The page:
What You Need to Know for Trading July 15th + Futures Trading Levels for July 15th 2022
Posted By:- Ilan Levy-Mayer Vice President, Cannon Trading Futures Blog
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Highlights and Announcements for 7.15.2022
By Mark O’Brien, Senior Broker
Financials: Yesterday’s release of the Labor Department’s Consumer Price Index showed prices that consumers pay directly climbed to 9.1% in June, a pace not seen in more than four decades. A broad array of food and energy categories rose by double digits year-over-year.
This morning, the Labor Department released the June Producer Price Index (PPI) showing the cost of wholesale goods and services jumped 1.1% in June and 10.8% year-over-year. The PPI report reflects what companies pay for supplies such as grains, fuel, metals, lumber, packaging and so forth.
Yet within the “headline” number, a few glimmers of hope that inflation might be abating surfaced. If food, gas and retail trade margins are omitted the so-called core PPI rose just 0.3% in June. That’s the smallest increase in the core rate in four months. In another good sign, wholesale food prices rose a scant 0.1% in June – the smallest advance in six months.
Economists still caution that steady progress has to be shown before it can be called a trend and households still devote a large share of their budgets to fuel and meals. And notwithstanding these hints that inflation is starting to recede, there is still pressure on the Federal Reserve to act more aggressively to slow rapid price increases throughout the economy.
Also yesterday, the U.S. Energy Information Administration reported crude oil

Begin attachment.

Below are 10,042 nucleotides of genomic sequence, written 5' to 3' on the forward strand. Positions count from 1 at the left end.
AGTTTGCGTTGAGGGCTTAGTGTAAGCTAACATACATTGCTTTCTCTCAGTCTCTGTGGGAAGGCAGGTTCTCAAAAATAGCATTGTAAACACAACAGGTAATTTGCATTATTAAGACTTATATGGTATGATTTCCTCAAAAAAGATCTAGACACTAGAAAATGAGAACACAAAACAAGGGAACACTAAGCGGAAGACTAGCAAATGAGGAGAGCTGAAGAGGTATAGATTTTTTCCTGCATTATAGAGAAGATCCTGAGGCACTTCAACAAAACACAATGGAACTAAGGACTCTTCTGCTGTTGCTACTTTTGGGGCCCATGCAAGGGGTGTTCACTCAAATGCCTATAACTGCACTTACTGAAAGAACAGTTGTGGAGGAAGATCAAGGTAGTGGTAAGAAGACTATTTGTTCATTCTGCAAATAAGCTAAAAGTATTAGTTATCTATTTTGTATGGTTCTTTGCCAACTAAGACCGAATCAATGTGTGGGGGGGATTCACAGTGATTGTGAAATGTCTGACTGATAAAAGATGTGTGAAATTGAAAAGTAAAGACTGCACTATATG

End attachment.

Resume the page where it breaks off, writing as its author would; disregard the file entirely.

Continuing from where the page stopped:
inventories added 3.3 million barrels over the week to July 8. After falling ±7% on Tuesday – below $100 per barrel – and further yesterday, August crude oil
touched $90.56 intraday today, certainly in part due to continued concern about the immediate future of the economy, both in the U.S. and globally.
Today Dec. cotton
closed down its current daily price limit of 4 cents (a $2,000 per contract move) to $0.8371 (83.71 cents per pound), its lowest price since Sept. ’21. This marks a ±50-cent ($25,000) decline from its May 19 intraday high of $1.3379. Other softs such as coffee
are seeing price declines in recent weeks as the U.S. dollar
continues to strengthen, making U.S. dollar denominated commodities less attractive to international buyers.
Speaking of U.S. dollar
strength, this morning the September Euro FX futures
contract traded down to an intraday low of exactly 1.0000, putting it briefly right on par with the U.S. dollar for the first time in two decades. The euro
has been losing ground against the dollar since the start of the year, when it hovered near $1.13 and well off its peak of nearly $1.60 in 2008.
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